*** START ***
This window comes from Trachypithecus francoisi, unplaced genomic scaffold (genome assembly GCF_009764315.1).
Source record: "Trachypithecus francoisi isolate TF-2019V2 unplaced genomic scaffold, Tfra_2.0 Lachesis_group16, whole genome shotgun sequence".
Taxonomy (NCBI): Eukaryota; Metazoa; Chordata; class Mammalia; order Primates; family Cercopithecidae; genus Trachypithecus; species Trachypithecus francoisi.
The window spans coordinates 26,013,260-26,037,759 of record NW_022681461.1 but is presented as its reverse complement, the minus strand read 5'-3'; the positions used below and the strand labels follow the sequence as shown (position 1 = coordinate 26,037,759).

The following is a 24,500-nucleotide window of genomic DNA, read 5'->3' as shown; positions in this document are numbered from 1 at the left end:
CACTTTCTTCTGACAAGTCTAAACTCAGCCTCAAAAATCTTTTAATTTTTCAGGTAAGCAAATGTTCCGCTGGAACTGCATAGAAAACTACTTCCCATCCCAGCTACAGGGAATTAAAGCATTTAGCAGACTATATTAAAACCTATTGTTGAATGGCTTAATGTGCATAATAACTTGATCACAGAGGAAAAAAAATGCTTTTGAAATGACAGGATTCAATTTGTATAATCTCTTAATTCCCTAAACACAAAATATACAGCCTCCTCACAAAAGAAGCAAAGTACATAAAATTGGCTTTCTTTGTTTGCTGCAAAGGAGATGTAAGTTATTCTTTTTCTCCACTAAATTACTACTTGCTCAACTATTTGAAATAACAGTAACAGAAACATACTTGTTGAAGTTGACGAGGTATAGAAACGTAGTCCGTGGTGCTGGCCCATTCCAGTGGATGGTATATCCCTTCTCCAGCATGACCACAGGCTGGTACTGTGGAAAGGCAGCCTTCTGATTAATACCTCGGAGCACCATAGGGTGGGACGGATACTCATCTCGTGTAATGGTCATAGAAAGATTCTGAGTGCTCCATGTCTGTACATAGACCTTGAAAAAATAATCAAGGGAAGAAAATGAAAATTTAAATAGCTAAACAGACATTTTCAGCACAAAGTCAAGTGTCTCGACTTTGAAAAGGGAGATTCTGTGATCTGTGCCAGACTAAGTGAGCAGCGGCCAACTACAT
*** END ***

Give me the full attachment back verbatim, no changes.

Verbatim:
This window comes from Trachypithecus francoisi, unplaced genomic scaffold (genome assembly GCF_009764315.1).
Source record: "Trachypithecus francoisi isolate TF-2019V2 unplaced genomic scaffold, Tfra_2.0 Lachesis_group16, whole genome shotgun sequence".
Taxonomy (NCBI): Eukaryota; Metazoa; Chordata; class Mammalia; order Primates; family Cercopithecidae; genus Trachypithecus; species Trachypithecus francoisi.
The window spans coordinates 26,013,260-26,037,759 of record NW_022681461.1 but is presented as its reverse complement, the minus strand read 5'-3'; the positions used below and the strand labels follow the sequence as shown (position 1 = coordinate 26,037,759).

The following is a 24,500-nucleotide window of genomic DNA, read 5'->3' as shown; positions in this document are numbered from 1 at the left end:
CACTTTCTTCTGACAAGTCTAAACTCAGCCTCAAAAATCTTTTAATTTTTCAGGTAAGCAAATGTTCCGCTGGAACTGCATAGAAAACTACTTCCCATCCCAGCTACAGGGAATTAAAGCATTTAGCAGACTATATTAAAACCTATTGTTGAATGGCTTAATGTGCATAATAACTTGATCACAGAGGAAAAAAAATGCTTTTGAAATGACAGGATTCAATTTGTATAATCTCTTAATTCCCTAAACACAAAATATACAGCCTCCTCACAAAAGAAGCAAAGTACATAAAATTGGCTTTCTTTGTTTGCTGCAAAGGAGATGTAAGTTATTCTTTTTCTCCACTAAATTACTACTTGCTCAACTATTTGAAATAACAGTAACAGAAACATACTTGTTGAAGTTGACGAGGTATAGAAACGTAGTCCGTGGTGCTGGCCCATTCCAGTGGATGGTATATCCCTTCTCCAGCATGACCACAGGCTGGTACTGTGGAAAGGCAGCCTTCTGATTAATACCTCGGAGCACCATAGGGTGGGACGGATACTCATCTCGTGTAATGGTCATAGAAAGATTCTGAGTGCTCCATGTCTGTACATAGACCTTGAAAAAATAATCAAGGGAAGAAAATGAAAATTTAAATAGCTAAACAGACATTTTCAGCACAAAGTCAAGTGTCTCGACTTTGAAAAGGGAGATTCTGTGATCTGTGCCAGACTAAGTGAGCAGCGGCCAACTACAT